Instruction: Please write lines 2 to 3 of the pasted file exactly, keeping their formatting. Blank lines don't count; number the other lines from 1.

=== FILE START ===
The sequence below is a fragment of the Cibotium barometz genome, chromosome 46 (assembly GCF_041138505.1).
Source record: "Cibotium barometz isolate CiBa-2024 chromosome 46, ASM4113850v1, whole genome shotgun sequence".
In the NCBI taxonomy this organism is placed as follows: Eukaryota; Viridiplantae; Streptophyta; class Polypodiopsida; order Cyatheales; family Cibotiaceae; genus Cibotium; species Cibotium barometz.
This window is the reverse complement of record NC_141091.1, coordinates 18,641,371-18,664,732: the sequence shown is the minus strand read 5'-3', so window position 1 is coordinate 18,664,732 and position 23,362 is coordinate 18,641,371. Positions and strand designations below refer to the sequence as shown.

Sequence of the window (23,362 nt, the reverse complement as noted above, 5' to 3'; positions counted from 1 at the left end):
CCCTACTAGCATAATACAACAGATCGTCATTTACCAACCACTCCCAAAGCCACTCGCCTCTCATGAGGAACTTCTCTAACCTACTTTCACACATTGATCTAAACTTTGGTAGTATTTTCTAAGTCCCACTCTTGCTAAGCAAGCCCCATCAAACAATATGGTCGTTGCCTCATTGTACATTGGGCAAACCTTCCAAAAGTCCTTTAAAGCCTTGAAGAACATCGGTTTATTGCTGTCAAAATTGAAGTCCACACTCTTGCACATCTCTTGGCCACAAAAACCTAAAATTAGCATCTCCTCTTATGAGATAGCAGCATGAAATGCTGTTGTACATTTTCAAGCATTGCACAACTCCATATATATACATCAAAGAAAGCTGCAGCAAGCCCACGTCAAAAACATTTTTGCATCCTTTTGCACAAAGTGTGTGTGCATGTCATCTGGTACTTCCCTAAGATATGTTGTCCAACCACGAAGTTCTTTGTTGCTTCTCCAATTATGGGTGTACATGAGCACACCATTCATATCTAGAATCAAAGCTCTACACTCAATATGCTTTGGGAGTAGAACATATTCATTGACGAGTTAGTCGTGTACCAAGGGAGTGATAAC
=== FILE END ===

Source record: "Cibotium barometz isolate CiBa-2024 chromosome 46, ASM4113850v1, whole genome shotgun sequence".
In the NCBI taxonomy this organism is placed as follows: Eukaryota; Viridiplantae; Streptophyta; class Polypodiopsida; order Cyatheales; family Cibotiaceae; genus Cibotium; species Cibotium barometz.